India is home to 16% of the world population. Yet it only has 4% of its water sources. Our biggest source of water is monsoon, which, as we all know, can be pretty erratic itself. So, we are faced with extremely limited sources of water with an ever increasing demand. We are already falling short. So, how do we ensure that this does not reach critical phase?
With this scenario India has been forced to look at alternative solutions. Even as the while world moves towards a reliable, sustainable and environmental-friendly sources for water supply, in India we are also faced with high levels of water pollution. Hence, our purification demands are more critical. This is one of the main reasons for the impressive growth of commercial RO plants in India.
Challenges in Water Supply
India has some unique challenges when it comes to meeting its water supply. Let us look at some of these:
- Rising population: An expanding population means more demand for water. Even meeting the need for clean drinking water has become impossible, let alone the need to supply for other household requirement such as water for bathing, washing clothes, utensils, water plants etc.
- Agricultural demands: This is connected with the rise in population. As the demand for food grows, water for agricultural requirements is also going up.
- Industrial requirements: India is industrialising at a rapid pace and many industries requires large amount of treated water, increasing the pressure on supply.
- Erratic rainfall: Even though monsoons are our major source of water, erratic rainfall means that we cannot always rely on it. Frequent droughts and water scarcity are not unheard of.
- State disputes: A number of States are locked in dispute with neighbouring States over water supply. This has increased pressure on available water sources.
- High level of contaminants: Lab tests from rivers and lakes shows that our water is highly toxic. It is unsuitable for secondary use like bathing and absolutely forbidden for drinking.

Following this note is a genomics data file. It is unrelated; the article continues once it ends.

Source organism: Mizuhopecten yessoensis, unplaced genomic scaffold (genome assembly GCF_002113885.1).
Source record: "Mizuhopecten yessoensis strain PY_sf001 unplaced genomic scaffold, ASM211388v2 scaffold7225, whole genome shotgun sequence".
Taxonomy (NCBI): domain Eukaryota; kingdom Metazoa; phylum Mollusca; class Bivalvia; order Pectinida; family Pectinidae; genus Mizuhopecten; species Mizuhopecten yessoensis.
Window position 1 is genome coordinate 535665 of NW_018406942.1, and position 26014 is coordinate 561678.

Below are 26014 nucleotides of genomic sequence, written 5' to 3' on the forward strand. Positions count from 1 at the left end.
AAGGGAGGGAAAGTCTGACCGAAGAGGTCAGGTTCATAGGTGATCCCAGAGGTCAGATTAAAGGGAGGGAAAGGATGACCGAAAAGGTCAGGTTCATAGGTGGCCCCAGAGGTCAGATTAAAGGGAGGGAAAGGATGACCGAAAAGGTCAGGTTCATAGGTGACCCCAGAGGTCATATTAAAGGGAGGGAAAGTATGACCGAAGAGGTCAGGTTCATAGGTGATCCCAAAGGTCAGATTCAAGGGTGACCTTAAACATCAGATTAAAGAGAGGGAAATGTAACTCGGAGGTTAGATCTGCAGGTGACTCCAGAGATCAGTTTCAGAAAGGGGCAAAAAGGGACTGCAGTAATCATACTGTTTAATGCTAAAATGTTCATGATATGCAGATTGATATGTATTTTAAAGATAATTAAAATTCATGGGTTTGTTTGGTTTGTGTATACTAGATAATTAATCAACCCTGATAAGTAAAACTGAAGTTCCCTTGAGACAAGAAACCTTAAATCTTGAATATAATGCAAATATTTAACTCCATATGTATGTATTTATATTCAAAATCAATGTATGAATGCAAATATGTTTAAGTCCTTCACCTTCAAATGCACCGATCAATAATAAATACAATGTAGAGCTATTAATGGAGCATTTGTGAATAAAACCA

- Rapid urbanisation: Urban centres have a high water scarcity problem. The reason is their high population and the lack of natural water sources like rivers or wells.
Purification of Water
One of the most effective solution that has emerged is the desalination of seawater and brackish water. In coastal areas, it has helped in meeting critical water shortage by making use of a readily available water source. It has been equally effective in meeting water requirements in inland areas such as Rajasthan. A number of RO plants have come up as a result.
Figures show that RO has the largest share in desalination plants across India. At least 63% of the desalination market is cornered by RO plant in India. With a number of Indian and international entrants, there are many such plants running to keep our water safe. Local manufacturers are now making available an affordable and energy efficient solution to our water problem.
There are both public and private players in RO plants in India. RO plants are either run in partnerships with the government or as purely community run projects.
Public-Private partnership: Here a private RO plants manufacturer sets up a plant in partnership with the government. In one working model, the public body provides the investment and the private manufacturer runs the plant. Revenue from users is shared with the private party for regular maintenance and as fee.
In another model, the private party runs and collects revenue, splitting it with the government in return for the permission to run a system. In fact, there are various revenue models where private and public parties run the system together in a clearly defined relationship. The PPP system combines government regulations with the technology and efficiency of a private manufacturer.
Community run plants: These could range from a residential complex to a larger community plant. Here the partner is the end user itself. This means that the community own and runs the plant. It could have a partnership with the manufacturer for providing the technology and maintenance. Such plants are usually very well run because the end users are directly involved.
With no means of ensuring additional freshwater sources and an ever-increasing population, the business in RO plants in India will continue to grow. It is today a vital part of our water conservation infrastructure.